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Genetically predicted on-statin LDL response is associated with higher intracerebral hemorrhage risk

By Ernst Mayerhofer, Rainer Malik, Livia Parodi, Stephen Burgess, Andreas Harloff, Martin Dichgans, Jonathan Rosand, Christopher D Anderson, Marios K Georgakis

Posted 23 Mar 2022
medRxiv DOI: 10.1101/2022.03.22.22272697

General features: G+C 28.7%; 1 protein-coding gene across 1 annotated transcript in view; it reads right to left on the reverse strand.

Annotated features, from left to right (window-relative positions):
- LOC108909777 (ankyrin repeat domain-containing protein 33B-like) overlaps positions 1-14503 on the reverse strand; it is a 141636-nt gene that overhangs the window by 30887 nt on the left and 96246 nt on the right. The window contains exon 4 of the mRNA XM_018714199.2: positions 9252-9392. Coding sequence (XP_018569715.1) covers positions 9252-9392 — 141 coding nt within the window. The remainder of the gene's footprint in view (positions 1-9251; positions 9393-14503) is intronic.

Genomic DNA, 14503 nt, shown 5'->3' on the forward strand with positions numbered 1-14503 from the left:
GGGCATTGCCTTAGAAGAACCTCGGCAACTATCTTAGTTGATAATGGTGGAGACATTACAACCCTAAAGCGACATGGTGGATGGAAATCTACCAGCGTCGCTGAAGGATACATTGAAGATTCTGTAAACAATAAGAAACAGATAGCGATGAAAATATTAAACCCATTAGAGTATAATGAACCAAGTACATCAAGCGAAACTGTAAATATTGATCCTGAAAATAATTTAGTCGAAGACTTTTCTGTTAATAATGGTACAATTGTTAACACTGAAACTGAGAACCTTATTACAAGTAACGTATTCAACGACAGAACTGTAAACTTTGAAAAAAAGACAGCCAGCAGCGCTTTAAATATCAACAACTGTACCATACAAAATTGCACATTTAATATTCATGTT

Statins lower low-density lipoprotein (LDL) cholesterol and are widely used for the prevention of atherosclerotic cardiovascular disease. Whether statin-induced LDL reduction increases risk of intracerebral hemorrhage (ICH) has been debated for almost two decades. Here, we explored whether genetically predicted LDL response to statins is associated with ICH risk using Mendelian Randomization. Utilizing genomic data from randomized trials, we derived a polygenic score from 35 single nucleotide polymorphisms (SNP) of on-statin LDL response and tested it in the population-based UK-Biobank (UKB). We extracted statin drug and dose data from primary care data on a subset of UKB participants covering a period of 29 years (225,195 individuals). We validated the effects of the genetic score on longitudinal LDL measurements with generalized mixed models and explored associations with incident ICH using Cox regression analysis. Statins were prescribed at least once to 75,973 (31%) of the study participants (mean 57 years, 55% females). Among statin users, mean LDL decreased by 3.45 mg/dl per year (95% CI: [-3.47, -3.42]) over follow-up. A higher genetic score of statin response (one SD increment) was associated with significant additional reductions in LDL levels (-0.05 mg/dl per year, [ 0.07, -0.02]), showed concordant lipidomic effects on other lipid traits as statin use, and was associated with a lower risk for incident myocardial infarction (HR per SD increment 0.98 95% CI [0.96, 0.99]) and peripheral artery disease (HR per SD increment 0.92 95% CI [0.86, 0.98]). Over a 14-year follow-up period, a higher genetically predicted statin response among statin users was associated with increased ICH risk (HR per SD increment 1.15, 95% CI [1.04, 1.27]) in a model adjusting for statin dose whereas there was no association with ICH risk among statin non-users, (p=0.89). On-statin genetically predicted LDL response is associated with ICH. This provides further support for the hypothesis that LDL reduction is causally associated with ICH risk. While the net benefit of statins for preventing vascular disease is well-established, these results provide insights about the personalized response to statin intake and the role of pharmacologic LDL-lowering in the pathogenesis of ICH.

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